One feature of our speed sensitivity (d′) data emerged unexpectedly. Specifically, Figure 4 shows that combining radial and rotational motion generated significantly greater impairments to radial speed sensitivity than to rotational speed sensitivity. Table 3 summarizes this significant Task by Alone/Combined interaction effect, separately for each Group and Day. Because this effect does not pertain directly to our primary research question, we postpone considering it until the Discussion. Now, we turn to regression analyses that provide additional information about whether shared versus distinct neural events govern rotational and radial speed sensitivity. 
Table 3
 
Task by alone/combined interactions. Note: Combining radial and rotational motion generated significantly greater reductions in radial speed sensitivity than in rotational speed sensitivity.
Table 3
 
Task by alone/combined interactions. Note: Combining radial and rotational motion generated significantly greater reductions in radial speed sensitivity than in rotational speed sensitivity.
Regression analyses
We disaggregated the data that appear in Figure 3 to create the scatter plots in Figure 5. Figure 5's scatter plots display speed sensitivity for individual color guard (blue) and low brass (gold) members on each Day and Task. Panel A reveals that Day 1 rotational speed sensitivity significantly predicted Day 2 rotational speed sensitivity for each group: color guard, r2(24) = 0.653, p < 0.001; low brass, r2(27) = 0.317, p < 0.001. Likewise, panel B reveals that Day 1 radial speed sensitivity significantly predicted Day 2 radial speed sensitivity for each group: color guard, r2(24) = 0.387, p < 0.001; low brass, r2(27) = 0.470, p < 0.001. These significant within-task associations demonstrate test-retest reliability in our speed sensitivity measures. The significant within-task associations also contrast with the non-significant between-task associations that each group demonstrated on Day 1 (panel C) and Day 2 (panel D). Indeed, the r2 values across Figure 5 show ∼32 to ∼65 percent of speed-sensitivity (d′) variation explained within-tasks (panels A and B) versus ∼0 to ∼14 percent between-tasks (panels C and D).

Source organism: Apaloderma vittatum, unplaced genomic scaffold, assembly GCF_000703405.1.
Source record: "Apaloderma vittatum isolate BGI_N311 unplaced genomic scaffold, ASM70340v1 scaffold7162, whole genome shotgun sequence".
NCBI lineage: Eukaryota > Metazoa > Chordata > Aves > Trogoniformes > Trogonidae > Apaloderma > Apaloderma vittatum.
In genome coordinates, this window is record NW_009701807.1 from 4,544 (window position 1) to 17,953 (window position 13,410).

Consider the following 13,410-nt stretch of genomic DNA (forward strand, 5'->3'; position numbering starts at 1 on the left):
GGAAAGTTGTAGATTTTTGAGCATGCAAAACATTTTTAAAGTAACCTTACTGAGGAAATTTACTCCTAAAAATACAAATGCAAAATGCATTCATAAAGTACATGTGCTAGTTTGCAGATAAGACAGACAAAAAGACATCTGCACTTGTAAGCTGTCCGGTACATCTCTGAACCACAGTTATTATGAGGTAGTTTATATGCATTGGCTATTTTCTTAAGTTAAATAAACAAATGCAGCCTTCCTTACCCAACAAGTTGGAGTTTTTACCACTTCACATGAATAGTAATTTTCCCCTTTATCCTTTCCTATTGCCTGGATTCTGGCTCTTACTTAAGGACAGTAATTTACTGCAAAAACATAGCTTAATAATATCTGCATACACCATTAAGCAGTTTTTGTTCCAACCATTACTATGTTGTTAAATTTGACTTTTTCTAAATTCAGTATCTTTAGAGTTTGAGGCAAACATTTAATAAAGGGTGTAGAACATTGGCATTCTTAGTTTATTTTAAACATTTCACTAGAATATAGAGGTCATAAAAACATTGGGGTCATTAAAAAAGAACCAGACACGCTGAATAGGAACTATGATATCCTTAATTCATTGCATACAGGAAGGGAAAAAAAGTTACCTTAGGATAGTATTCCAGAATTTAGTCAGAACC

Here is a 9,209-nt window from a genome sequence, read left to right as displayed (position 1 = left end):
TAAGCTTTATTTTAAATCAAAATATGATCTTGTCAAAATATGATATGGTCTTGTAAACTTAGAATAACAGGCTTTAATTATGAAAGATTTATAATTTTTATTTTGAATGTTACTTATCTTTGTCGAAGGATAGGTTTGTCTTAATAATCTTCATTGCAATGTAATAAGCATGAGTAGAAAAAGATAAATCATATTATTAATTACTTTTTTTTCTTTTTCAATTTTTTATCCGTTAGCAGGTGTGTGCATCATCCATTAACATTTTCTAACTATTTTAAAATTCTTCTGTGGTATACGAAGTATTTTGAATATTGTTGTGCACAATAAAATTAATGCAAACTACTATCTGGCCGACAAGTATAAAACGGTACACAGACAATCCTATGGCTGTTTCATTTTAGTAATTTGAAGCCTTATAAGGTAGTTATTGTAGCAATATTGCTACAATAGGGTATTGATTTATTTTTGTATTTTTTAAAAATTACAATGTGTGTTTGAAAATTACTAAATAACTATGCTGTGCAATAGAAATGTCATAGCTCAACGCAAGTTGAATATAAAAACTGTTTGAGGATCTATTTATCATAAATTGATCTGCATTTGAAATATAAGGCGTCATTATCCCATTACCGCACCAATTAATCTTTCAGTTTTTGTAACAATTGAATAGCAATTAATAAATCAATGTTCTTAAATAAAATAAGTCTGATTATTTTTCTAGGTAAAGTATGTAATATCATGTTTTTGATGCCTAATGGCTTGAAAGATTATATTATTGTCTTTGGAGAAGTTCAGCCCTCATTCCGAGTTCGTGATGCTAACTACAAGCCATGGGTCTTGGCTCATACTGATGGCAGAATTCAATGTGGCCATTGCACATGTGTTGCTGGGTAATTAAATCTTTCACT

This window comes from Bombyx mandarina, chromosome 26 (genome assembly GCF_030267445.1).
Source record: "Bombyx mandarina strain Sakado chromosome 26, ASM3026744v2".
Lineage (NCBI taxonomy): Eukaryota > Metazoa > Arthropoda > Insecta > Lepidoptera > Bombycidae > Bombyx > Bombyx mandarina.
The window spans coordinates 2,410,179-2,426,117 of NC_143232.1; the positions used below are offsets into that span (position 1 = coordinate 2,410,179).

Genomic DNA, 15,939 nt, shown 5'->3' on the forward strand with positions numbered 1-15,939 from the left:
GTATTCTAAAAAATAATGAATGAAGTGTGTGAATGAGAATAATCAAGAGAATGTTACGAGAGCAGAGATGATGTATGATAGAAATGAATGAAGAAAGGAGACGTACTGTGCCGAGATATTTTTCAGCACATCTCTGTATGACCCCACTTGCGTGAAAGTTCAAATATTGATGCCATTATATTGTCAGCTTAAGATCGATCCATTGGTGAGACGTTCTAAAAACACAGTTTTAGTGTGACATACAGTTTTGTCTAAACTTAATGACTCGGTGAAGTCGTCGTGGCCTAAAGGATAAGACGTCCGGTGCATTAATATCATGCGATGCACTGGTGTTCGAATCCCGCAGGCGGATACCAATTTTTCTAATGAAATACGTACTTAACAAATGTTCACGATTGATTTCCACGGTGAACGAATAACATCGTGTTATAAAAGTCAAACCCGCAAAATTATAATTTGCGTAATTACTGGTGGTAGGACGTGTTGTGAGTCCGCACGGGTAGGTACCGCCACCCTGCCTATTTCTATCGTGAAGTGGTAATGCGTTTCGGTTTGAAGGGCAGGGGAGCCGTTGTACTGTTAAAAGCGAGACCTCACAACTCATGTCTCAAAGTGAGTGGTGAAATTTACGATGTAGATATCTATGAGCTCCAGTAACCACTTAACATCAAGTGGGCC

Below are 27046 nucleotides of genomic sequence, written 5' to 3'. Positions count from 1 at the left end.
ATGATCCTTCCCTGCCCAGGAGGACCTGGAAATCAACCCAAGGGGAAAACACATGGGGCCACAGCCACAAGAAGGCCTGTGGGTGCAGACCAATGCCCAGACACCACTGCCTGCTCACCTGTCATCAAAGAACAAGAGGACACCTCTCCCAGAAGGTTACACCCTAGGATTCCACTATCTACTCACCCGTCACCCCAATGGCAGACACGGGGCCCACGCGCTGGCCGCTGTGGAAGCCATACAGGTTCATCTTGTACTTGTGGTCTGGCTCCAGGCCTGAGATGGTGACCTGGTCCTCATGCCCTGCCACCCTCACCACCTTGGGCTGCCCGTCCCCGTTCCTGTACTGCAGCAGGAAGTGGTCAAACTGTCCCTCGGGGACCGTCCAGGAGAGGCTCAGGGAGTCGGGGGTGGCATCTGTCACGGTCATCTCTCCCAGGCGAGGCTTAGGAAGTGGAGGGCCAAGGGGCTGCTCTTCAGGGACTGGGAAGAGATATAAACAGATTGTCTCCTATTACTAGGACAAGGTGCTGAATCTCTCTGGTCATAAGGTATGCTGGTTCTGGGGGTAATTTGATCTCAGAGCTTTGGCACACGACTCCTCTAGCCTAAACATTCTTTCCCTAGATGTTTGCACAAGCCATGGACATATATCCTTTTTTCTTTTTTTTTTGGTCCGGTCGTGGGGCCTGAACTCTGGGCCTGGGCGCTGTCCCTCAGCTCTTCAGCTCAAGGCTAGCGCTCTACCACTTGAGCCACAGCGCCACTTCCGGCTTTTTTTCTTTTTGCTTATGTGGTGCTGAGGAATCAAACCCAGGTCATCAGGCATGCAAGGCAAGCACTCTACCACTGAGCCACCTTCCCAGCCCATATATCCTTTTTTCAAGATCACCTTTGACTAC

Figure 5